32. Divide your lemon curd in half, spreading the first half on the bottom layer, then topping this with your center layer and repeating the process. It will help to keep the filling slightly back from the edges of the layers so that it does not run out into the frosting. Add the third cake layer and reach for the frosting.
  33. Begin with the sides and then finish the top. This meringue mounds nicely and will gain stability in the refrigerator as it waits for the big candle moment, so don’t shy from a thick layer all around.
  34. To decorate
  35. I made an individual leaf stencil with thin card stock and laid it carefully and lightly on the top of the cake: I positioned two per blossom. I sprinkled in the pistachio dust, pressing lightly into the frosting and doing my best to keep it from traveling outside the stencil. A little did, but it looked just fine. I then took my biggest and prettiest blackberries and placed them where the two pistachio leaves came together, two or three per blossom. Then, it was just a matter of sprinkling with toasted coconut.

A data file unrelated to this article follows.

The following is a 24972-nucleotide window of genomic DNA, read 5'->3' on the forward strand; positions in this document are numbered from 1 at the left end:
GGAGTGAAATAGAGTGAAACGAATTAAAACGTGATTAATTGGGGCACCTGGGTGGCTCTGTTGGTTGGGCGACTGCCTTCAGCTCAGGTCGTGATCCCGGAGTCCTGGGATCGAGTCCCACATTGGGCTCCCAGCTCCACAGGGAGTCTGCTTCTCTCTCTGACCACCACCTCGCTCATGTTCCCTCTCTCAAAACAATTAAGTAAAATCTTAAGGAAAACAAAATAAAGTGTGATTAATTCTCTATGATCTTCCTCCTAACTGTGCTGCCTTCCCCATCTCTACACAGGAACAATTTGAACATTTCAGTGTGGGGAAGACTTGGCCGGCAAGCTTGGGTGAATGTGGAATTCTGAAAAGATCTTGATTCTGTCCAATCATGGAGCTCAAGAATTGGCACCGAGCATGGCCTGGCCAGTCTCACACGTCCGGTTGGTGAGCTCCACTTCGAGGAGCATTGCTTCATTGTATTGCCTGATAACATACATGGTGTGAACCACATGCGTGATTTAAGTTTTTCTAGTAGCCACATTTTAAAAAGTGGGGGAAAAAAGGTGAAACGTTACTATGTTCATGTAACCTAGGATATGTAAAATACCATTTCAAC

Notes

Clearly this cake is complicated. It is divided by ingredients and directions so that you could pick and choose the parts you'd like to try. As stated in my post, I made this cake over several days as I prepared for my party. Works for me.

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There were actually two birthdays to celebrate in December at my house—my friend Deb’s and my friend Norm’s. Norm is an amazing musician and has played with the likes of Carlos Santana. He’s all cool and creamy jazz. Not surprisingly to me, he’s all about cheesecake, too. So for Norm’s cake I made my favorite go-to Cheesecake Cockaigne straight out of Jo y of Cooking. While I took quite a few liberties with the original recipes that inspired Deb’s cake, I played strictly by the “Joy of Cooking rules” with Norm’s. Never mess with perfection. As if you need another reason to get your own copy of the Joy of Cooking, this cheesecake should persuade you. It is perfection on a plate, everyone’s favorite, simple and classic, perfectly balanced.